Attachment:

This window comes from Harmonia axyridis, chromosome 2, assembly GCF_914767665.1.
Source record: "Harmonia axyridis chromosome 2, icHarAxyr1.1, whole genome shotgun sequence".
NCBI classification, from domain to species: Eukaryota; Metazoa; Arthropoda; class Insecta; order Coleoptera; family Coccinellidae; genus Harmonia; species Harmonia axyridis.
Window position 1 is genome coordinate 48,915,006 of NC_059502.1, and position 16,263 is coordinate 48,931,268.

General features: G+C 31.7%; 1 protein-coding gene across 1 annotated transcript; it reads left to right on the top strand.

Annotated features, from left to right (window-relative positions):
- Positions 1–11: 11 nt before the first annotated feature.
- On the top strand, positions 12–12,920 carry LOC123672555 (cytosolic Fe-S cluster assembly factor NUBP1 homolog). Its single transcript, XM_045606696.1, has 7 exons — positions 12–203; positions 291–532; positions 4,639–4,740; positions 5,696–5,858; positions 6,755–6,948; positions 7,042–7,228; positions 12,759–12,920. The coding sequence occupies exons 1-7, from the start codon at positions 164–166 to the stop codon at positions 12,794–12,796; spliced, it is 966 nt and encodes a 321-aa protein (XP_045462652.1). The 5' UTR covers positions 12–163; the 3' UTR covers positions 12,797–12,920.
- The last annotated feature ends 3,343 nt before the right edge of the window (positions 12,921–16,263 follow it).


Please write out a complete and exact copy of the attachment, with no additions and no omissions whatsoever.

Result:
This window comes from Harmonia axyridis, chromosome 2, assembly GCF_914767665.1.
Source record: "Harmonia axyridis chromosome 2, icHarAxyr1.1, whole genome shotgun sequence".
NCBI classification, from domain to species: Eukaryota; Metazoa; Arthropoda; class Insecta; order Coleoptera; family Coccinellidae; genus Harmonia; species Harmonia axyridis.
Window position 1 is genome coordinate 48,915,006 of NC_059502.1, and position 16,263 is coordinate 48,931,268.

General features: G+C 31.7%; 1 protein-coding gene across 1 annotated transcript; it reads left to right on the top strand.

Annotated features, from left to right (window-relative positions):
- Positions 1–11: 11 nt before the first annotated feature.
- On the top strand, positions 12–12,920 carry LOC123672555 (cytosolic Fe-S cluster assembly factor NUBP1 homolog). Its single transcript, XM_045606696.1, has 7 exons — positions 12–203; positions 291–532; positions 4,639–4,740; positions 5,696–5,858; positions 6,755–6,948; positions 7,042–7,228; positions 12,759–12,920. The coding sequence occupies exons 1-7, from the start codon at positions 164–166 to the stop codon at positions 12,794–12,796; spliced, it is 966 nt and encodes a 321-aa protein (XP_045462652.1). The 5' UTR covers positions 12–163; the 3' UTR covers positions 12,797–12,920.
- The last annotated feature ends 3,343 nt before the right edge of the window (positions 12,921–16,263 follow it).